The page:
18 Feb 2019

MS Research Australia grant for new drug

Dr Petratos in the lab

Backdated congratulations go to Dr Steven Petratos, whose grant from MS Research Australia was announced whilst the CCS Communications team was still settling in after the Summer break.

Dr Petratos works within the Department of Immunology and Pathology, and his research has explored ways to prevent nerve damage. Myelin is an insulating layer or sheath that forms around nerve fibres in the brain and spine, providing protection and longevity. His team has developed a drug called DITPA, which mimics the activity of a protein called MCT8, vital in the production of myelin.

15 Feb 2019

Burns researchers make inroads into skin tissue engineering

by Anne Crawford

Monash University scientists and surgeons in the Alfred Hospital’s burns unit have edged closer to their goal of growing full thickness human skin to replace the need for skin grafts with the publication of two recent research papers.

The first paper reports on the findings of a three-year clinical study into an application of the procedure called cultured epithelial autograft (CEA). Regarded as the birth of skin tissue engineering, CEA takes skin cells from the patient needing the graft and grows the upper layer of skin (epidermis) in sheets in a laboratory.

14 Feb 2019

Dementia project wins grant and advocate's vote

Congratulations to newly arrived A/Prof Michele Callisaya from Peninsula Clinical School, who has received the coveted Dementia Advocates’ Award, including funding from Dementia Australia. Her project will focus on a cognitive-mobility stress test to detect mild cognitive impairment and risk of developing into dementia.

In a show of how greatly this research is valued by the community, Michele’s project was chosen by a Dementia Australia Advocates group, who evaluated the applications according to which was most likely to yield important outcomes for people impacted by dementia. Dementia Advocate Sarah Ashton said she chose this project as more research in this area could help to understand early indicators of dementia and create a more timely diagnosis for people in the future.

“Dementia turns your life upside down, and anxiety can become a huge factor as life becomes much more uncertain. I hope this study can help to provide more clarity to those going through cognitive decline,” Ms Ashton said.

Adapted from the Dementia Australia media release accessed 14th February 2019: https://www.dementia.org.au/research/news/supporting-expression-of-sexuality-one-area-of-1-million-of-dementia-research-grants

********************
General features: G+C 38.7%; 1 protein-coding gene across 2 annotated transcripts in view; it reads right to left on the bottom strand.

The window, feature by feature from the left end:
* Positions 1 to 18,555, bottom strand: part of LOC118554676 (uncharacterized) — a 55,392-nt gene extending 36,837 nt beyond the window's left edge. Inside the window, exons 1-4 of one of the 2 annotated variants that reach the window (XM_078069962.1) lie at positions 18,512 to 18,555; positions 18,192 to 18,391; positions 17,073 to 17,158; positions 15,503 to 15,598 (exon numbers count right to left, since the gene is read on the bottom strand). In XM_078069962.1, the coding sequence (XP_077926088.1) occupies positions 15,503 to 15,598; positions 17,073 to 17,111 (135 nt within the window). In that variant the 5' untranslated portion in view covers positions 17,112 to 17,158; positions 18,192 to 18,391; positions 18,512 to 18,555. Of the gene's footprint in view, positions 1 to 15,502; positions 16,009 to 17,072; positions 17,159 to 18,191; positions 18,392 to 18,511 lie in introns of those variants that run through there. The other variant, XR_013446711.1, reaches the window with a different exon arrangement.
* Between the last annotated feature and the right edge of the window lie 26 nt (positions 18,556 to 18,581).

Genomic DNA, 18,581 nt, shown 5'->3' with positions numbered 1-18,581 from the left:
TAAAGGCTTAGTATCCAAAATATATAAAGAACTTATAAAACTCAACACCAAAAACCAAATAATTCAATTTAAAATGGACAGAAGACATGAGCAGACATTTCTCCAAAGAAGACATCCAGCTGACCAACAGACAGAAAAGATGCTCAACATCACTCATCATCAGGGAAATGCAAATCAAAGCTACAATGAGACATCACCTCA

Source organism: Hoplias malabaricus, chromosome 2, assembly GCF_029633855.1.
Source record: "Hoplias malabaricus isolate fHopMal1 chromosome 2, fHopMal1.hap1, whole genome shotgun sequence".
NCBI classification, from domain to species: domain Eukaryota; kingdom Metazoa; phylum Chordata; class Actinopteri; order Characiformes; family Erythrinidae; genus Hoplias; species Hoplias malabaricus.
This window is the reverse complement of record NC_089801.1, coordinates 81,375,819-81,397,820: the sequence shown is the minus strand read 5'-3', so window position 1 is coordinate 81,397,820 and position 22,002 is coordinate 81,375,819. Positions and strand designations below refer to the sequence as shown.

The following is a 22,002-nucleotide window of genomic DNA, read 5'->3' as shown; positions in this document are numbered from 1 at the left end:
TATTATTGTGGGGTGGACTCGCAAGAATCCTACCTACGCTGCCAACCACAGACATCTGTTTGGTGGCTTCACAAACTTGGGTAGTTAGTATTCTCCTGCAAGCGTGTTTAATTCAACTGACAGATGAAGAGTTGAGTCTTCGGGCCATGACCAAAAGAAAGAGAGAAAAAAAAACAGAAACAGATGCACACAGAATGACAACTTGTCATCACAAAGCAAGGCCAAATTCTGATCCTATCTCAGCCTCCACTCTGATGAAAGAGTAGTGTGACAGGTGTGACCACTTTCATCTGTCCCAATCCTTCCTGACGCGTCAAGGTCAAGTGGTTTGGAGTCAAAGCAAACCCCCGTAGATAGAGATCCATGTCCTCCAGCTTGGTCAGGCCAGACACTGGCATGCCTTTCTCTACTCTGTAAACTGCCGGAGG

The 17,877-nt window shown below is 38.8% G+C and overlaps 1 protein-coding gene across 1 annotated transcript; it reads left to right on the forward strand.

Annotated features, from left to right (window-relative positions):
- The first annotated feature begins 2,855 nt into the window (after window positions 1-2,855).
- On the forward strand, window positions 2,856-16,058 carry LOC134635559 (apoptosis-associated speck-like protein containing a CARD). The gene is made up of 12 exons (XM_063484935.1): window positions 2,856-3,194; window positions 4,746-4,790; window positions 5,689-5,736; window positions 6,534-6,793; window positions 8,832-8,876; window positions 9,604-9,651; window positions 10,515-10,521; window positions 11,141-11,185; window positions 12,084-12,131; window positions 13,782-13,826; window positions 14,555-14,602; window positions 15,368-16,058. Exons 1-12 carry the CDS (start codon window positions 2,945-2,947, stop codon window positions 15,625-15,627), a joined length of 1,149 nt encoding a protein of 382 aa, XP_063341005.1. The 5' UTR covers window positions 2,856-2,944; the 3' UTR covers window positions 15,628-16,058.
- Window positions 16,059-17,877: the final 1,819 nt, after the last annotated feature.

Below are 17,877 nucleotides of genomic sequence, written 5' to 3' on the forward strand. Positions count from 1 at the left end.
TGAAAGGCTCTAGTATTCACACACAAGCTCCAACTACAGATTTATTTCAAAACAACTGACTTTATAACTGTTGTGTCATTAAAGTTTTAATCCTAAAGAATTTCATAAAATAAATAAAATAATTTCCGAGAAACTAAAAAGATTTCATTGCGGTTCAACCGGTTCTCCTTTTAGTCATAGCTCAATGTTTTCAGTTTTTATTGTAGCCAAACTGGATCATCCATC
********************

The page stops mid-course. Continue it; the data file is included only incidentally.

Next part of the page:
CCS Recent Publications: 29th Dec 2018 - 11th Jan 2019

Throughout February we will be posting two backdated weeks of publications at a time, until we catch up from the Summer break.

Recent publications for Central Clinical School feature affiliated authors in the following departments:
  • Neuroscience
  • MAPrc
  • Diabetes
  • Melbourne Sexual Health Centre
  • Infectious Diseases
  • Surgery
  • Immunology and Pathology
  • Peninsula Clinical School
  • Australian Centre for Blood Diseases

13 Feb 2019

Beating mouse heart captured by new 9.4T MRI

Cardiac cine acquired with the CCS's new state-of-the-art  9.4T MRI showing the four chambers of a live mouse heart as it beats. Cine such as these will be used in a new collaboration investigating cardiac disease headed by A/Prof Julie McMullen from the Cardiac Hypertrophy Laboratory at the Baker Heart and Diabetes Institute. This CINE was acquired by Dr David Wright, Head of Preclinical Imaging in the Department of Neuroscience, and Dr Daniel Donner from the Preclinical Cardiology Microsurgery and Imaging Centre at the Baker Heart and Diabetes Institute.

New Guidelines for Venous Thromboembolism

Credit: Media release by The MJA

Associate Professor
Huyen Tran
THE first Australasian guidelines for the diagnosis and management of venous thromboembolism (VTE) have been produced, with a summary published online today by the Medical Journal of Australia.

Led by Australian Centre for Blood Diseases researcher Associate Professor Huyen Tran, also Head of the Haemostasis and Thrombosis Unit at Alfred Health, a working group from the Thrombosis and Haemostasis Society of Australia and New Zealand developed the guidelines, which are available in full at https://www.thanz.org.au/resources/thanz-guidelines.

7 Feb 2019

Monash/Chinese researchers probe high-fat seizure-reducing diet

PhD student Neha Kaul and colleagues during
their visit to China
by Anne Crawford

A high-fat diet used to treat epilepsy in children has become the focus of a newly established collaboration between Monash University’s Department of Neuroscience and Chinese researchers.

The ketogenic or keto diet, which forces the body to burn fats for energy rather than carbohydrates, has been shown to reduce seizures in two out of three children and leave up to 10 per cent seizure free. These young patients haven’t responded to anti-epileptic medicines previously, researcher Ms Neha Kaul said.
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